Barbara Mills QC, the Director of Public Prosecutions, backed the charity's call for national guidelines on the preparation of child witnesses after research showed many were subjected to long waits to testify, inadequate support and inappropriate cross-examination.
An evaluation of the Witness Service support scheme shows many children are given no preparation before attending court. A quarter of children in sexual cases and 66 per cent in non-sexual cases did not receive a pre-trial visit to familiarise them with the court, while the Child Witness Pack, published by children's charities and endorsed by the Lord Chancellor's Department, was only used for 25 per cent of children. In one of the courts studied in detail, a judge had no knowledge of the pack and tried to stop its use.
At the launch of the study, Helen Reeves, Victim Support's director, said that offenders committing serious crimes against children were escaping conviction because of the failings in the system.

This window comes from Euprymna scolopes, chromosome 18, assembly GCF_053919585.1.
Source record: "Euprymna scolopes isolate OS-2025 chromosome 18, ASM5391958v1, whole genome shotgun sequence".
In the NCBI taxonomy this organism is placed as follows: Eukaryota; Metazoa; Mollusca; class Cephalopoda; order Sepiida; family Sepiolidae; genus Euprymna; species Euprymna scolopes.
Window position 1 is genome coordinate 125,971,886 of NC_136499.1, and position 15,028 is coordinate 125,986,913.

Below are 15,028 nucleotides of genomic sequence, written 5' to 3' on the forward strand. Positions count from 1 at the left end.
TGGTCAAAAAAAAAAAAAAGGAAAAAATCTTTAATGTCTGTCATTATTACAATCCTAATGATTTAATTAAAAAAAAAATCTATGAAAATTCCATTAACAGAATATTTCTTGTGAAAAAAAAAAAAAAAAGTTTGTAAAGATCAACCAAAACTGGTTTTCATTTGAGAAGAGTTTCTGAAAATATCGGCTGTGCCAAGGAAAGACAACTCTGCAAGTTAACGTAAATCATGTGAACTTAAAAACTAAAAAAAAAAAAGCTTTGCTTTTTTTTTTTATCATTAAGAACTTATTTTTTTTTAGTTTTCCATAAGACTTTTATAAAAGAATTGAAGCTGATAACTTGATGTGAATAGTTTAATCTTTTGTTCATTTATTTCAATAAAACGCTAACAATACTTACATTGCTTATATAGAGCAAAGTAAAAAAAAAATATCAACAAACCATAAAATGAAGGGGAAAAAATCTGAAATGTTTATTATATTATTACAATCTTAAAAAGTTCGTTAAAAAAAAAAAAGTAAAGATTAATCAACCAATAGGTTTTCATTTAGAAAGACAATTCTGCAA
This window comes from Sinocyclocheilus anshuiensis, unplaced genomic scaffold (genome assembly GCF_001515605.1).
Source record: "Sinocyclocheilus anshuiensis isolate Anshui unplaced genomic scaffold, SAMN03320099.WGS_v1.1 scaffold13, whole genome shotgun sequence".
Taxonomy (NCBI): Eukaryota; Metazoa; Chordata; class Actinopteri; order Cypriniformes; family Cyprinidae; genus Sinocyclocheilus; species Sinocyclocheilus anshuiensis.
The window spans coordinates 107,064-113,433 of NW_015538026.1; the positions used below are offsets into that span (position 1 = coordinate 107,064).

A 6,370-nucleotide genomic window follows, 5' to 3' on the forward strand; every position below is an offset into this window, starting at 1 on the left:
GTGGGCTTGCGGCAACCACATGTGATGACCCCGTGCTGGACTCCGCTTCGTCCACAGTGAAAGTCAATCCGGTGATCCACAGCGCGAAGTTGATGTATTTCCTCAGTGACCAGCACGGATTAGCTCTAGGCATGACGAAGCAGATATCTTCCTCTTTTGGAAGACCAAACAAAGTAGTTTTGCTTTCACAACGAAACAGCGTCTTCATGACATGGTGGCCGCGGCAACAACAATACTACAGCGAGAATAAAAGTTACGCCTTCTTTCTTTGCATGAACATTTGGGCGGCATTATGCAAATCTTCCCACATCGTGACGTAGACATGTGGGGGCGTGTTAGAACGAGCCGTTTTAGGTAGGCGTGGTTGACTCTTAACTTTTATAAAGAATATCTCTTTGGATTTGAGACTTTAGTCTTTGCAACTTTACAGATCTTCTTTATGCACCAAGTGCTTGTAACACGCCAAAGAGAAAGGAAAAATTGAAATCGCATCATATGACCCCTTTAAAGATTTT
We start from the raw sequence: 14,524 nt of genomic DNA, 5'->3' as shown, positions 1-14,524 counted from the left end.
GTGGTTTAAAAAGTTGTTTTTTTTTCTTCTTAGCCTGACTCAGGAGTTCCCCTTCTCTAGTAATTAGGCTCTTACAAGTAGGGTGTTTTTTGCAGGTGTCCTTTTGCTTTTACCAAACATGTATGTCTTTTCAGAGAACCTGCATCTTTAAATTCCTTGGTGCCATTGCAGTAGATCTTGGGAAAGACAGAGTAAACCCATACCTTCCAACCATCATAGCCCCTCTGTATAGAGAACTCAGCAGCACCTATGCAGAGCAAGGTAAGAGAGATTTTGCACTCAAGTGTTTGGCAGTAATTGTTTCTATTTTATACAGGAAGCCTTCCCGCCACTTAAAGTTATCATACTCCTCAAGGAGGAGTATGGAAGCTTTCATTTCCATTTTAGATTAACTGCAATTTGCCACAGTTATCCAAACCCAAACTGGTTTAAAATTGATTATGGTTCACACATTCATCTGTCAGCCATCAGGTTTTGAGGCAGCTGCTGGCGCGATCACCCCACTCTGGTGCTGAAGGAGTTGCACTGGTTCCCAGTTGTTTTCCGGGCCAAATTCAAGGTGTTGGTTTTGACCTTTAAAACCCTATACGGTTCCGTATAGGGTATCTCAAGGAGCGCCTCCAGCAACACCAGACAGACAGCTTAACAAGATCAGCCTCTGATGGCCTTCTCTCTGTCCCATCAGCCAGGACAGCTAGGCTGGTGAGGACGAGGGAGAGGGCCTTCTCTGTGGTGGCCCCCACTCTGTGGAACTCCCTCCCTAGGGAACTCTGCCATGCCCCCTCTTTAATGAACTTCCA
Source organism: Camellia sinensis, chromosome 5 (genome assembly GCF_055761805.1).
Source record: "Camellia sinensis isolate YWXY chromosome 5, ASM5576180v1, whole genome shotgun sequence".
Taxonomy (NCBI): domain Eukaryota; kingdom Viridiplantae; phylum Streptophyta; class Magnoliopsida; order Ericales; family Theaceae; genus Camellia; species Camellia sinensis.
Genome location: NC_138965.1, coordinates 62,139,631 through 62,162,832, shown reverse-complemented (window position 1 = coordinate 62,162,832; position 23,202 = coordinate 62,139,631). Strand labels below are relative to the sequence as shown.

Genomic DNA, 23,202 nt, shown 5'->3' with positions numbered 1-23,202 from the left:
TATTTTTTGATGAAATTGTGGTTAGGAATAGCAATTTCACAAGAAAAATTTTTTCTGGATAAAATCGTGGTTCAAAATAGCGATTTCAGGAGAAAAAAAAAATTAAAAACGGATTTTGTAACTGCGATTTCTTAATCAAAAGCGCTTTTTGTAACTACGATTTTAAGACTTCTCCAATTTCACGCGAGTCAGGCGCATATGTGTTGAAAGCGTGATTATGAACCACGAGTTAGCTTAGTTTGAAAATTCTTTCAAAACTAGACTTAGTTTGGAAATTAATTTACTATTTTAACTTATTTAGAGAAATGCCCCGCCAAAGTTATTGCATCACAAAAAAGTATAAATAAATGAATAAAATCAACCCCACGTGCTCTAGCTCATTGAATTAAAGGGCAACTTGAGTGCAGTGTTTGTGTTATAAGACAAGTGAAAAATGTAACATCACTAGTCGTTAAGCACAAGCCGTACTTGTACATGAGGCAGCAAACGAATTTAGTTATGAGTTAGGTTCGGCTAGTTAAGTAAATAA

The research, which examined the experience of 1,000 children called as witnesses to 26 crown courts and spotlights a number of breaches of the Government's Victims Charter, found that one in three children had to wait more than four hours at court before being called to give evidence or be dismissed. One in five waited more than a day and 334 of the children in the study never gave evidence on the listed day, causing unnecessary trauma.
In 11 per cent of cases, applications for children to testify outside the courtroom by closed-circuit television link were refused; 80 per cent of children who did testify via the link were denied any support other than a court usher in the link room. Victim Support wants a "supporter" to sit with children in link rooms and says defence fears that child witnesses would be "coached" on their evidence have been overblown.Reuse content